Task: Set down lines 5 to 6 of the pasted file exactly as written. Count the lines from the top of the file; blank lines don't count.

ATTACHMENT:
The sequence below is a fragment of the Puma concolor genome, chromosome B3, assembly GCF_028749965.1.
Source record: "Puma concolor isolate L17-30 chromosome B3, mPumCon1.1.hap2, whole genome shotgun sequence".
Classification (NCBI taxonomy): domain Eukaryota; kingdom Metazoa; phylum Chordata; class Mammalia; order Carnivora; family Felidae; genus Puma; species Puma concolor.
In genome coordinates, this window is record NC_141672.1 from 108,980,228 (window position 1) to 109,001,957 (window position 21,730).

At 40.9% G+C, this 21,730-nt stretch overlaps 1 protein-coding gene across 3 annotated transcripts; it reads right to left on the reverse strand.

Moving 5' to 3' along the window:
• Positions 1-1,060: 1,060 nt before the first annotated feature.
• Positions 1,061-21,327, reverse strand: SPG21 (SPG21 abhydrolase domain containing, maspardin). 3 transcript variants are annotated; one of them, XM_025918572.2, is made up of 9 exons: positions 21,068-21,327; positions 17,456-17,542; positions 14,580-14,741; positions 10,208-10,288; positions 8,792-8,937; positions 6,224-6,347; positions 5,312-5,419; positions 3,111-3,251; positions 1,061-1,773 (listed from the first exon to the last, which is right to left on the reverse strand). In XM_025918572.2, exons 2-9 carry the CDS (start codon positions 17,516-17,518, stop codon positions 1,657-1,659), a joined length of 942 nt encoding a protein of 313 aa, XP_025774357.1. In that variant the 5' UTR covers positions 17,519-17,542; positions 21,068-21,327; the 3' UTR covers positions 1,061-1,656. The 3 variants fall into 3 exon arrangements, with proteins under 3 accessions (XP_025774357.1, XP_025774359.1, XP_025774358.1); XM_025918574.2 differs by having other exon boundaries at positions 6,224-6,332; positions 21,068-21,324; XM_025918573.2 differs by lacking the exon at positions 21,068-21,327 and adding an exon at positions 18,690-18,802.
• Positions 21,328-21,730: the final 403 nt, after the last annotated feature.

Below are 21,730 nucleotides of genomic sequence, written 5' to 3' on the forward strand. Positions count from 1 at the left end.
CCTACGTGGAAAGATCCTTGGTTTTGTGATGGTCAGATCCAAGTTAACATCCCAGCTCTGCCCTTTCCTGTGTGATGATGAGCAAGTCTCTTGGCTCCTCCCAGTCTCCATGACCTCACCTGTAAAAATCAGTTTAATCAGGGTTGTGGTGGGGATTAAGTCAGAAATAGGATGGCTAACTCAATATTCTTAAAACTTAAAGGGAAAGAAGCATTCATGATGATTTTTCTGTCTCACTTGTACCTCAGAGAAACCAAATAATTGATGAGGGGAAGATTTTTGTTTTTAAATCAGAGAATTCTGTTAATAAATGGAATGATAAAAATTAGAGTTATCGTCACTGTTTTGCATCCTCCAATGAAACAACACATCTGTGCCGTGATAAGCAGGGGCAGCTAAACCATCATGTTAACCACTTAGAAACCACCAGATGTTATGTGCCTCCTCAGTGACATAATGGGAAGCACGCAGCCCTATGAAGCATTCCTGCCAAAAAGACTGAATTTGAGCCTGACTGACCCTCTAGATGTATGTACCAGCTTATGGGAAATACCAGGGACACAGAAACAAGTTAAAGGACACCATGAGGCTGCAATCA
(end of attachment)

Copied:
At 40.9% G+C, this 21,730-nt stretch overlaps 1 protein-coding gene across 3 annotated transcripts; it reads right to left on the reverse strand.

Moving 5' to 3' along the window: